So, yes, I was there for their 15-bite hot dog, made entirely with beef. When it came, I thought that they really made it a fancier version than it was before, especially as far as the presentation goes. It was served with French fries, house made juniper sauerkraut and a salad to give patrons the impression that there is at least something healthy on their plate. The delicious bun was smaller than what I recollect and I was glad considering how much food there was (and yes, I finished it...). The sausage was delicious, flavorful with a perfect casing. I dipped it in mustard and a bit of relish that came on the side.
Jodi was more reasonable than me and ordered the...Read more at: http://www.ijustwanttoeat.com/post/restaurant-review/giant-hot-dog-at-brooklyn-diner-in-nyc-ny
So, I am back at Del Frisco's Double Eagle, the fancy steakhouse located on 6th avenue, couple of minutes from The Rockefeller Center. Little did I know this place used to be a bank converted into a three story luxurious restaurant, the vault being transformed into private rooms surrounding an amazing cellar, the biggest in the city with rare bottles, for a total of more than $3 million in wine!
I went on a Thursday and was really surprised as to how busy this place was, especially when I left, with not only business people, but also families. I love the decor that is not your usual manly steakhouse and noticed this time the cables that ornate the staircase, used as handrails.
Food wise, this was a fantastic dinner: the food was delicious and their steaks incredible. Definitely one of the best in the city, but know that, like many steakhouses, this is pricey. Del Frisco's Double Eagle is known for their shrimp: cocktail, marinated or remoulade, but also for their crab cakes that are supposed to be the best in the city. If you follow this blog, I guess you figured out that I went for the latter, crab cakes being my favorite appetizer when having steak: the crab cake (you get two if you choose it as an entree) came with a cajun lobster sauce. Just the crab cake by itself was amazing: made with lump crab meat, it was not full of breading or any filler that would overpower the crab. No, it definitely let the crabshine.
The other appetizer I tried was the thick cut of bacon with served au poivre. Very good, the only negative of this decadent dish was that there was too much pepper (poivre in French).
Then came my steak. I went for the bone-in ribeye (22 oz), perfectly cooked medium-rare. I loved it: well cooked, nicely charred and fatty, this was a great piece of meat, definitely of high quality.
With it, I tried:
Their béarnaise sauce that was quite good:
The spectacular onion rings: perfectly made, crispy with the onion cooked all the way through.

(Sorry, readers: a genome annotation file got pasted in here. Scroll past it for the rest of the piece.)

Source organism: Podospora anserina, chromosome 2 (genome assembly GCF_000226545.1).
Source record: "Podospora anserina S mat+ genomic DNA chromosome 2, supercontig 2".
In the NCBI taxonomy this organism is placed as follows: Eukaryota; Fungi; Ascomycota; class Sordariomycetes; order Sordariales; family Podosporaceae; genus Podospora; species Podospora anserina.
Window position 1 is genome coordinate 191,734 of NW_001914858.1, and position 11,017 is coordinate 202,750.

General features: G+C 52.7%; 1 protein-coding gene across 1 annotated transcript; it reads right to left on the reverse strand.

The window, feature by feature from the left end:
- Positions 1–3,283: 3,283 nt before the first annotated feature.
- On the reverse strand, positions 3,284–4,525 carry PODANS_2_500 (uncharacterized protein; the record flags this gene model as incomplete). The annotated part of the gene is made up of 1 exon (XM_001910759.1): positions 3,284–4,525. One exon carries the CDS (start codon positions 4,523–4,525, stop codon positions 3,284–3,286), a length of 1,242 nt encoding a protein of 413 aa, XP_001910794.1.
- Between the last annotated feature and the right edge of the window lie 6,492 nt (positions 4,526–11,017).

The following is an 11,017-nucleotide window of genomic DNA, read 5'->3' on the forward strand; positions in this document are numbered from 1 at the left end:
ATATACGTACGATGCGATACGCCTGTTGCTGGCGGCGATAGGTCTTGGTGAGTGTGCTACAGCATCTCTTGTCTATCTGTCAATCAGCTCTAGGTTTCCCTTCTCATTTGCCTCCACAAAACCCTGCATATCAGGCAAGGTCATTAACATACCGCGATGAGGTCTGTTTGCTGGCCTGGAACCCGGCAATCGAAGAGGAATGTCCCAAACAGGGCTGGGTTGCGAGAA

The sautéed mushrooms and pearl onions, that were also good, although I could care less about the onions.
With my meal, I got some Pinot Noir, Lost Carneros 2013 from Napa, Pinot Noir being an excellent pairing with ribeye because of its bold flavor:
Last was dessert. First was...Read more at: http://www.ijustwanttoeat.com/post/restaurant-review/del-friscos-double-eagle-steakhouse-midtown-nyc-new-york
Jodi and I wanted to eat Korean food and ended up at Osamil in Koreatown. The name of this modern restaurant comes from their address, 5 west 31st street. 5- Oh, 3- Sam, 1-il. We went on a Friday evening and it was quite busy, its warm dining room being filled with hungry customers. I like the space: it is a mix between a modern and rustic decor, with an open kitchen in the back.
I started off with a cocktail rather than a beer or wine that was discounted during a happy hour that ended at 8pm. I chose one of their signature cocktails: The Old World, made with Hennessy, Calamansi Honey, Peychaud’s Bitters, HKB Baiju. I admit that I was a bit surprised when it came as the glass was not filled, giving the impression somebody already drank some. At least they could have put a slice of orange or an ice cube in it to give another dimension to the drink. But still, it was a solid cocktail that I recommend.
We started our meal with the roasted mushrooms, a vegetarian dish made of enoki, trumpet, cremini, hon-shimeji and maitake mushrooms, truffle oil and pine nuts coulis. That was a good start, this dish being succulent.
Next was the spicy whole squid that was very spicy! I mean, my mouth was on fire, but it was so good that I kept going at it. It was served with the tentacles and was perfectly cooked, not rubbery at all.
It was followed by the chicken wings with their classic sauce that was slightly sweet and not spicy. These twice fried wings were fantastic: delightfully crispy, the chicken was perfectly cooked and moist.
Last was the...
We hate the New Year's Eve crowd and so, instead of going to a restaurant that day, we decided to go the day before, a sort of New Years's Eve's Eve. And we picked the Bryant Park Grill, the setting with the park and all the lights being perfect for a magical evening. I admit that I was not sure what to expect and was quite surprised to see such a big place, with its large dining room on the left side and its covered patio.
As we just came back from Europe and enjoyed quite a lot of great (but heavy) food, I surprised myself by not ordering an appetizer and go straight to the main dish: well, it might be due to the closeness of the New Year and its resolutions, although, with me like with lots of people, they do not hold too long...Anyway, I decided to go with their duck confit, but, few minutes after we ordered, I was told that there was a "misunderstanding" and the Chef advised there was no more duck. I was really disappointed as I love duck, but found myself happy with their Bryant Park sea grill that was composed of a whole Maine lobster, diver scallops, jumbo shrimp, on top of a saffron tomato rice. The presentation looked beautiful and I was surely not disappointed: everything was cooked perfectly, from the seafood, to the rice that was really tasty.